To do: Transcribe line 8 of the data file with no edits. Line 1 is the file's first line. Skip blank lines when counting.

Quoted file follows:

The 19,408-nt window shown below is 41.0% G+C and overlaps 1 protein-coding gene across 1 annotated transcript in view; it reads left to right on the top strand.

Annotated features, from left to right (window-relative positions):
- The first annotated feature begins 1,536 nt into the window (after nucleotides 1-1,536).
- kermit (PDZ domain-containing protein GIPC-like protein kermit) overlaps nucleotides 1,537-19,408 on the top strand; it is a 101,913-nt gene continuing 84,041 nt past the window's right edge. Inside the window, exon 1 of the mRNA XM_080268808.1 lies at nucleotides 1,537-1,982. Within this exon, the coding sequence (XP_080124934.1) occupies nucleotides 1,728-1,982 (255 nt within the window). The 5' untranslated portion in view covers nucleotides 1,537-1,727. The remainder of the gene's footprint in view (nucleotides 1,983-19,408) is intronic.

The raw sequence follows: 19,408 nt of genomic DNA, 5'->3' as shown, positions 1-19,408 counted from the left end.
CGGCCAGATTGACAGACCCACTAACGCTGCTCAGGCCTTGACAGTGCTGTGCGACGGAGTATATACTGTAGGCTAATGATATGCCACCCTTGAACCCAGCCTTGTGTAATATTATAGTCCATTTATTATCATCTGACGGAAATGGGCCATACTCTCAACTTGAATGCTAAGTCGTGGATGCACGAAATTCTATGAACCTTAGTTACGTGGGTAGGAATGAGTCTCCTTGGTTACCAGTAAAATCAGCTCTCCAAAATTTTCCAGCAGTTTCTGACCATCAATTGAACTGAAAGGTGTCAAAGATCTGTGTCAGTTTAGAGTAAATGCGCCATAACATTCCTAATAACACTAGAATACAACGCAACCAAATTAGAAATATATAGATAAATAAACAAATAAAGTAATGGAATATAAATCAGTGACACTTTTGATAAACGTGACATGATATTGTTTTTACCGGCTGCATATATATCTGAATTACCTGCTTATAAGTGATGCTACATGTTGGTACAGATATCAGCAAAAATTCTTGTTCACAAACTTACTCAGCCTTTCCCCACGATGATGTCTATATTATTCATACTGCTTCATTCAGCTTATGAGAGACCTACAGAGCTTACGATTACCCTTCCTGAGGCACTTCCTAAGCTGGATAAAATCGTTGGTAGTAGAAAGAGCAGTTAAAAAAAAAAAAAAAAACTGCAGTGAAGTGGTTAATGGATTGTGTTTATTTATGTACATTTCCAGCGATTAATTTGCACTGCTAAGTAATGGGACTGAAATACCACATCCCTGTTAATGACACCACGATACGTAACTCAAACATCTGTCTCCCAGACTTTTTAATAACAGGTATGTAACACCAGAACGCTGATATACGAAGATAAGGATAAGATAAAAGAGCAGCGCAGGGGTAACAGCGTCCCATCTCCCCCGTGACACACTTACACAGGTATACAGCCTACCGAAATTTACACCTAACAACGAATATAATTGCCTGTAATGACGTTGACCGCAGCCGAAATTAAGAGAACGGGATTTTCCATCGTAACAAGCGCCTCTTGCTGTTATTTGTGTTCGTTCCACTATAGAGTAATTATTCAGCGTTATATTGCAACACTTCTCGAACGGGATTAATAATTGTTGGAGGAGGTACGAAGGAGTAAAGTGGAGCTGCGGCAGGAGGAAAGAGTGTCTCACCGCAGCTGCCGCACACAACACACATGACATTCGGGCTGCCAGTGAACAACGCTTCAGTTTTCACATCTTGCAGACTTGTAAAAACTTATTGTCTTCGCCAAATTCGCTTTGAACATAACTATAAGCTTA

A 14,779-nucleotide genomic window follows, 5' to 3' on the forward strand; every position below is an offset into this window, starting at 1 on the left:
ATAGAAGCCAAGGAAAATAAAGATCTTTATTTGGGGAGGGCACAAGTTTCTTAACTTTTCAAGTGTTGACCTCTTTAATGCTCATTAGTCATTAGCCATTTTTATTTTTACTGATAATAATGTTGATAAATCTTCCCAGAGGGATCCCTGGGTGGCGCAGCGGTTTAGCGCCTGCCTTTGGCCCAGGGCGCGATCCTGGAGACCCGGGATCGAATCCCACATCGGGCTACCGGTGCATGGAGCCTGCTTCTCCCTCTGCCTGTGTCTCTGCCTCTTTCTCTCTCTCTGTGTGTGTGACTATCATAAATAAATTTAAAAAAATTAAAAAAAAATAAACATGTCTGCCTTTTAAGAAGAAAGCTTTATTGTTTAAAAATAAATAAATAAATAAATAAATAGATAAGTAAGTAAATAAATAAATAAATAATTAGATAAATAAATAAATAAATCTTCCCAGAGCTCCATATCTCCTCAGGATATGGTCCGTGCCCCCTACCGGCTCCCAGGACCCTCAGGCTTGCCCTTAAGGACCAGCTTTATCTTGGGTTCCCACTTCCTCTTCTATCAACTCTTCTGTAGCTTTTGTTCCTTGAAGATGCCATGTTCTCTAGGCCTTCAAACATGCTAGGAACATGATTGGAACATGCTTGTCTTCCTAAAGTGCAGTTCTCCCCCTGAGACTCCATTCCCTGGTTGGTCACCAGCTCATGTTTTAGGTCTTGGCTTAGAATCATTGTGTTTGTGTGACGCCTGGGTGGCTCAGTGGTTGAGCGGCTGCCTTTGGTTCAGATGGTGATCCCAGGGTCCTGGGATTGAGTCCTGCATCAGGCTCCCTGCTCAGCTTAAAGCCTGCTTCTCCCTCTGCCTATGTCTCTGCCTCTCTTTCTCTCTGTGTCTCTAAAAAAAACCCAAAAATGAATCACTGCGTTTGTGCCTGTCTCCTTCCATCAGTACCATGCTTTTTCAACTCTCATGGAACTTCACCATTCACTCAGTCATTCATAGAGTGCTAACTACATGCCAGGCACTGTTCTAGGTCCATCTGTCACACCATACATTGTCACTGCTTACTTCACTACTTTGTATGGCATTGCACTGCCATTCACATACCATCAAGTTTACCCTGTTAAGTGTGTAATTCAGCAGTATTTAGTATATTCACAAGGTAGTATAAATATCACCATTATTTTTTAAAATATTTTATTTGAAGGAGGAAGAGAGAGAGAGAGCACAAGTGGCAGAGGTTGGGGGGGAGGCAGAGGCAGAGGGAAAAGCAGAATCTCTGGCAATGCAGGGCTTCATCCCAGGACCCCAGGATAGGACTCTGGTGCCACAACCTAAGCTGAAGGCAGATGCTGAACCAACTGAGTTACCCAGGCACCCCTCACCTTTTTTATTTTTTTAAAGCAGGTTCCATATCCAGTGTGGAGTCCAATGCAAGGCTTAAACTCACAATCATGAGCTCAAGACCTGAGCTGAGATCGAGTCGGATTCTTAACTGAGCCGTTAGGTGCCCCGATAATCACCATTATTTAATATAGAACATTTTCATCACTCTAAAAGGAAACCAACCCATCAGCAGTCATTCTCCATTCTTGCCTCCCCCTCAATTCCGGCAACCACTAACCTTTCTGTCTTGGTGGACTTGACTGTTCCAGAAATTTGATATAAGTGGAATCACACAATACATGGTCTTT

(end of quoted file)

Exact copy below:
ATAGAAGCCAAGGAAAATAAAGATCTTTATTTGGGGAGGGCACAAGTTTCTTAACTTTTCAAGTGTTGACCTCTTTAATGCTCATTAGTCATTAGCCATTTTTATTTTTACTGATAATAATGTTGATAAATCTTCCCAGAGGGATCCCTGGGTGGCGCAGCGGTTTAGCGCCTGCCTTTGGCCCAGGGCGCGATCCTGGAGACCCGGGATCGAATCCCACATCGGGCTACCGGTGCATGGAGCCTGCTTCTCCCTCTGCCTGTGTCTCTGCCTCTTTCTCTCTCTCTGTGTGTGTGACTATCATAAATAAATTTAAAAAAATTAAAAAAAAATAAACATGTCTGCCTTTTAAGAAGAAAGCTTTATTGTTTAAAAATAAATAAATAAATAAATAAATAGATAAGTAAGTAAATAAATAAATAAATAATTAGATAAATAAATAAATAAATCTTCCCAGAGCTCCATATCTCCTCAGGATATGGTCCGTGCCCCCTACCGGCTCCCAGGACCCTCAGGCTTGCCCTTAAGGACCAGCTTTATCTTGGGTTCCCACTTCCTCTTCTATCAACTCTTCTGTAGCTTTTGTTCCTTGAAGATGCCATGTTCTCTAGGCCTTCAAACATGCTAGGAACATGATTGGAACATGCTTGTCTTCCTAAAGTGCAGTTCTCCCCCTGAGACTCCATTCCCTGGTTGGTCACCAGCTCATGTTTTAGGTCTTGGCTTAGAATCATTGTGTTTGTGTGACGCCTGGGTGGCTCAGTGGTTGAGCGGCTGCCTTTGGTTCAGATGGTGATCCCAGGGTCCTGGGATTGAGTCCTGCATCAGGCTCCCTGCTCAGCTTAAAGCCTGCTTCTCCCTCTGCCTATGTCTCTGCCTCTCTTTCTCTCTGTGTCTCTAAAAAAAACCCAAAAATGAATCACTGCGTTTGTGCCTGTCTCCTTCCATCAGTACCATGCTTTTTCAACTCTCATGGAACTTCACCATTCACTCAGTCATTCATAGAGTGCTAACTACATGCCAGGCACTGTTCTAGGTCCATCTGTCACACCATACATTGTCACTGCTTACTTCACTACTTTGTATGGCATTGCACTGCCATTCACATACCATCAAGTTTACCCTGTTAAGTGTGTAATTCAGCAGTATTTAGTATATTCACAAGGTAGTATAAATATCACCATTATTTTTTAAAATATTTTATTTGAAGGAGGAAGAGAGAGAGAGAGCACAAGTGGCAGAGGTTGGGGGGGAGGCAGAGGCAGAGGGAAAAGCAGAATCTCTGGCAATGCAGGGCTTCATCCCAGGACCCCAGGATAGGACTCTGGTGCCACAACCTAAGCTGAAGGCAGATGCTGAACCAACTGAGTTACCCAGGCACCCCTCACCTTTTTTATTTTTTTAAAGCAGGTTCCATATCCAGTGTGGAGTCCAATGCAAGGCTTAAACTCACAATCATGAGCTCAAGACCTGAGCTGAGATCGAGTCGGATTCTTAACTGAGCCGTTAGGTGCCCCGATAATCACCATTATTTAATATAGAACATTTTCATCACTCTAAAAGGAAACCAACCCATCAGCAGTCATTCTCCATTCTTGCCTCCCCCTCAATTCCGGCAACCACTAACCTTTCTGTCTTGGTGGACTTGACTGTTCCAGAAATTTGATATAAGTGGAATCACACAATACATGGTCTTT